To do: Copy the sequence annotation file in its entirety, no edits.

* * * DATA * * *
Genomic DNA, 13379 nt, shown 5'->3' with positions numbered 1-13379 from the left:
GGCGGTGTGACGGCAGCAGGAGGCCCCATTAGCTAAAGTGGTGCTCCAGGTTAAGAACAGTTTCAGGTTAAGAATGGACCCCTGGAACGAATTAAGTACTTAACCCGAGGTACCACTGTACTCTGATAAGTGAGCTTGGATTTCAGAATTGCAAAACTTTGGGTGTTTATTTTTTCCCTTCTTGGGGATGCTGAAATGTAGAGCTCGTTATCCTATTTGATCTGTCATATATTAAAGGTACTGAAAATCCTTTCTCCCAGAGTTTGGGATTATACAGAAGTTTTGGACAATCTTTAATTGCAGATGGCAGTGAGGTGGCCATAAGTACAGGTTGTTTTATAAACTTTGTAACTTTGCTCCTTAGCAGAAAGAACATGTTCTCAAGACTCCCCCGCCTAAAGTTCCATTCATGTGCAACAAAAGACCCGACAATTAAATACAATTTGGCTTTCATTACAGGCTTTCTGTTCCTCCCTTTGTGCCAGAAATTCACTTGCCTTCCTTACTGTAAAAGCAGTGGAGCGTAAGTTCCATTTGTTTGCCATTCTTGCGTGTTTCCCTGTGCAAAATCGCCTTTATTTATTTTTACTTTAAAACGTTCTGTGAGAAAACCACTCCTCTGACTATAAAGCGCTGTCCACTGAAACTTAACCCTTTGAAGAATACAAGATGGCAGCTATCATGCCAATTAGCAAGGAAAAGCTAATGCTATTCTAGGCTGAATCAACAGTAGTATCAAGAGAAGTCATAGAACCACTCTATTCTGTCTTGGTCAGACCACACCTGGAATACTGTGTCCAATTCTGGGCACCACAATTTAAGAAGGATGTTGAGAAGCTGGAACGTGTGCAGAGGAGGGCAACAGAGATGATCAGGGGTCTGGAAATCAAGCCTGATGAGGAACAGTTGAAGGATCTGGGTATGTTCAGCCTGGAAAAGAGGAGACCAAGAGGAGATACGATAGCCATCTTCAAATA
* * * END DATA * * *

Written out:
Genomic DNA, 13379 nt, shown 5'->3' with positions numbered 1-13379 from the left:
GGCGGTGTGACGGCAGCAGGAGGCCCCATTAGCTAAAGTGGTGCTCCAGGTTAAGAACAGTTTCAGGTTAAGAATGGACCCCTGGAACGAATTAAGTACTTAACCCGAGGTACCACTGTACTCTGATAAGTGAGCTTGGATTTCAGAATTGCAAAACTTTGGGTGTTTATTTTTTCCCTTCTTGGGGATGCTGAAATGTAGAGCTCGTTATCCTATTTGATCTGTCATATATTAAAGGTACTGAAAATCCTTTCTCCCAGAGTTTGGGATTATACAGAAGTTTTGGACAATCTTTAATTGCAGATGGCAGTGAGGTGGCCATAAGTACAGGTTGTTTTATAAACTTTGTAACTTTGCTCCTTAGCAGAAAGAACATGTTCTCAAGACTCCCCCGCCTAAAGTTCCATTCATGTGCAACAAAAGACCCGACAATTAAATACAATTTGGCTTTCATTACAGGCTTTCTGTTCCTCCCTTTGTGCCAGAAATTCACTTGCCTTCCTTACTGTAAAAGCAGTGGAGCGTAAGTTCCATTTGTTTGCCATTCTTGCGTGTTTCCCTGTGCAAAATCGCCTTTATTTATTTTTACTTTAAAACGTTCTGTGAGAAAACCACTCCTCTGACTATAAAGCGCTGTCCACTGAAACTTAACCCTTTGAAGAATACAAGATGGCAGCTATCATGCCAATTAGCAAGGAAAAGCTAATGCTATTCTAGGCTGAATCAACAGTAGTATCAAGAGAAGTCATAGAACCACTCTATTCTGTCTTGGTCAGACCACACCTGGAATACTGTGTCCAATTCTGGGCACCACAATTTAAGAAGGATGTTGAGAAGCTGGAACGTGTGCAGAGGAGGGCAACAGAGATGATCAGGGGTCTGGAAATCAAGCCTGATGAGGAACAGTTGAAGGATCTGGGTATGTTCAGCCTGGAAAAGAGGAGACCAAGAGGAGATACGATAGCCATCTTCAAATA